My memories of producing Festival of Voice's online radio coverage
What I remember most about that time was the heat. The heat in the training room, the heat at the venues, the heat outside the venues, the heat when you went to sleep at night, but most of all the heat inside the booth, which was on another level completely. The kind of heat that was only ever made mildly better when the door was left open in between segments.
That same heat can still sometimes get to you when you're in that booth, doing your thing, presenting your show, whilst trying to concentrate on several things at once: the sound levels on your voice; the next selection on your play-list; and the occasional passer-by. They’ll take a quick glance at what you're doing and then carry on without a second thought. But we've kinda gotten used to it, especially now that there aren't as many of us in the booth all at the same time when doing a show.
During those brief ten days in June 2016, when Radio Platfform first started broadcasting, our only guaranteed audience were those passing through the WMC. Or perhaps those from Promo-Cymru, who had trained us, sitting in their offices listening over the web player. It was new, it was exciting, but most of all it was adventurous. I was into my sixth week of a work placement at The Sprout, the online Cardiff-based youth magazine and an off-shoot of Promo- Cymru, when one of their volunteers, Aurielle Tye, asked me if I would like to take part in a youth radio platform course. This would involve us covering the upcoming Festival of Voice, with the WMC as a backer, at the end of which we would receive an accreditation.
I at first had mixed feelings about such a project. Radio, I have to admit even now, was not my passion. Indeed I never usually listened to the radio if it couldn't be helped. The only radio show that I had ever shown any interest in was Lou Reed's Underground Music Show, a show that was usually broadcast on Radio 6 on Sundays at midnight, which just goes to show both how obscure a show it was and how my own tastes in music were.
But I was easily persuaded and I haven't looked back since. I must say that the training we had at the time wasn't as nearly as detailed as the training the new recruits get today. Instead of taking our time over six weeks, we had to cram the entire course into two very brief, sweat- drenched days at the beginning of June. Exciting as it was, the rushed nature of the training left me apprehensive as to my own abilities in handling the mixing desk and soundboard that we were to be using in the coming days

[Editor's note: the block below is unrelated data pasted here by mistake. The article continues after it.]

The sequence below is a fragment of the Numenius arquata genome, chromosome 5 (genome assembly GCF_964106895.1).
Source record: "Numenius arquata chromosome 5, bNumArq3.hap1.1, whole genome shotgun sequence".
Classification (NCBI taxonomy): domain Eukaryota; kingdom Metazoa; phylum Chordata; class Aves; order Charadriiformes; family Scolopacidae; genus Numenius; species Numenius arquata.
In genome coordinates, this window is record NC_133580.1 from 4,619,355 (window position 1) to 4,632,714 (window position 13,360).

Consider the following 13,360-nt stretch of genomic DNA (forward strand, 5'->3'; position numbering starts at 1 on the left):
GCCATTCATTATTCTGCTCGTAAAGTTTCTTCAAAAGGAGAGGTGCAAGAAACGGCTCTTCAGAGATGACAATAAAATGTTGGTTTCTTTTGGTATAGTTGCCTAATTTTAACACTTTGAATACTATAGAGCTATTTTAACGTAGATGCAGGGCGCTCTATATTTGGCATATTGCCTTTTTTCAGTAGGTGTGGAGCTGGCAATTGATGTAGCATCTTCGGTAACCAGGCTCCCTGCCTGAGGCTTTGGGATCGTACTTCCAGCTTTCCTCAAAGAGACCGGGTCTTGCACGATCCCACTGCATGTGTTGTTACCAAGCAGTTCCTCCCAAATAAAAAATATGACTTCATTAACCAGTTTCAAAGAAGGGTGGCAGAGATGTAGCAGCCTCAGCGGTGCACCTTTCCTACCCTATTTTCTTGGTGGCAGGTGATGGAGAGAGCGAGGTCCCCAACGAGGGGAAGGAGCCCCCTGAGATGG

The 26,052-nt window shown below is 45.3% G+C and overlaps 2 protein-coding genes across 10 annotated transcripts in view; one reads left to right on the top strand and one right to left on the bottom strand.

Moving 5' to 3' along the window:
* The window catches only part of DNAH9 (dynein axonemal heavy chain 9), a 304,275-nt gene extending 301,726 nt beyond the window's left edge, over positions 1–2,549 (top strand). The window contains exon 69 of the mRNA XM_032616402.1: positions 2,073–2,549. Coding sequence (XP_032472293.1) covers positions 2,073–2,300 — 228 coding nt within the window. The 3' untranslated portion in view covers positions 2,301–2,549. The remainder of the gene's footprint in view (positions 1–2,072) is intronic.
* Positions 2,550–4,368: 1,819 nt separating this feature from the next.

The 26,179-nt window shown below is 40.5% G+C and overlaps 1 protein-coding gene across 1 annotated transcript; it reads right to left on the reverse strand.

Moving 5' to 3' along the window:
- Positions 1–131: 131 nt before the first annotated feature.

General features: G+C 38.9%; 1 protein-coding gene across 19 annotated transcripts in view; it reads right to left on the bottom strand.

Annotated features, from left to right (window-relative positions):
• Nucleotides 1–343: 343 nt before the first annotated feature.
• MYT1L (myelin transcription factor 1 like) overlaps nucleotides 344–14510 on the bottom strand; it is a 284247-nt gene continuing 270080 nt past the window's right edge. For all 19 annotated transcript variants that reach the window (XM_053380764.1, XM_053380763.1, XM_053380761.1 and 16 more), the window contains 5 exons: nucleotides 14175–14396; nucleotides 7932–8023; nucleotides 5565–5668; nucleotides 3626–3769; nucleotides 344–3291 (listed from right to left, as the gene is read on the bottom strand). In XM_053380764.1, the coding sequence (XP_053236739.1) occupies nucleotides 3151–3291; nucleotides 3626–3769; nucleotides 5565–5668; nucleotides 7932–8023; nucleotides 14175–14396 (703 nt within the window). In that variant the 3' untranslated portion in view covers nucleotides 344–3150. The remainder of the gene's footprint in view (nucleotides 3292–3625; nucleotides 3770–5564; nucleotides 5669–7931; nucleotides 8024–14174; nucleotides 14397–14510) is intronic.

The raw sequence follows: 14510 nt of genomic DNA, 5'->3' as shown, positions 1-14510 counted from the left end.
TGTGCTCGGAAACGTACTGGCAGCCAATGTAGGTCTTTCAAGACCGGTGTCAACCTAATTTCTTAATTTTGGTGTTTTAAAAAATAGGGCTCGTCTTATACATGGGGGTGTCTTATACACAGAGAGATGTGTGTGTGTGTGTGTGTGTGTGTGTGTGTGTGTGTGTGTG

The Festival of Voice began on 10 June 2016, and finished ten days later. It was quite an eventful ten days, not just for us in the Radio Platfform project, but for Cardiff as well. As I look over my diaries for that brief period of time I come to recall many wonderful events, some of them humorous, some of them frustrating, but all of them marked as being worthy of remembrance.
The course ended with the Festival of Voice. We marked the occasion with a nice cool drink at a nearby pub and a conversation whose topics mark it as one of the most enlightened and bizarre conversations that I have ever had in my life. I came away from the experience a little wiser, a little more knowledgeable having formed a few more friendships in the process.
I came away from the Festival of Voice thinking that in all likelihood that I would hear no more from Radio Platfform and that those brief ten days would be the end of it. Six months later, on a cold morning in December, I got it straight from the horse's mouth, the horse in this case being Jason Camilleri, that Radio Platfform did indeed have a future and that future was at the Wales Millenium Centre.
It is now November and, after many months of meetings, emails, facebook groups and yet more meetings, Radio Platfform has been broadcasting since May. We started off with just six people in two groups recording shows together. Now we have eight wonderful, brilliant young people, myself counted amongst them. We always see it for the privilege that it is, recording six shows, by ourselves, talking about the things that we want, playing the music we love and always growing stronger with every passing day.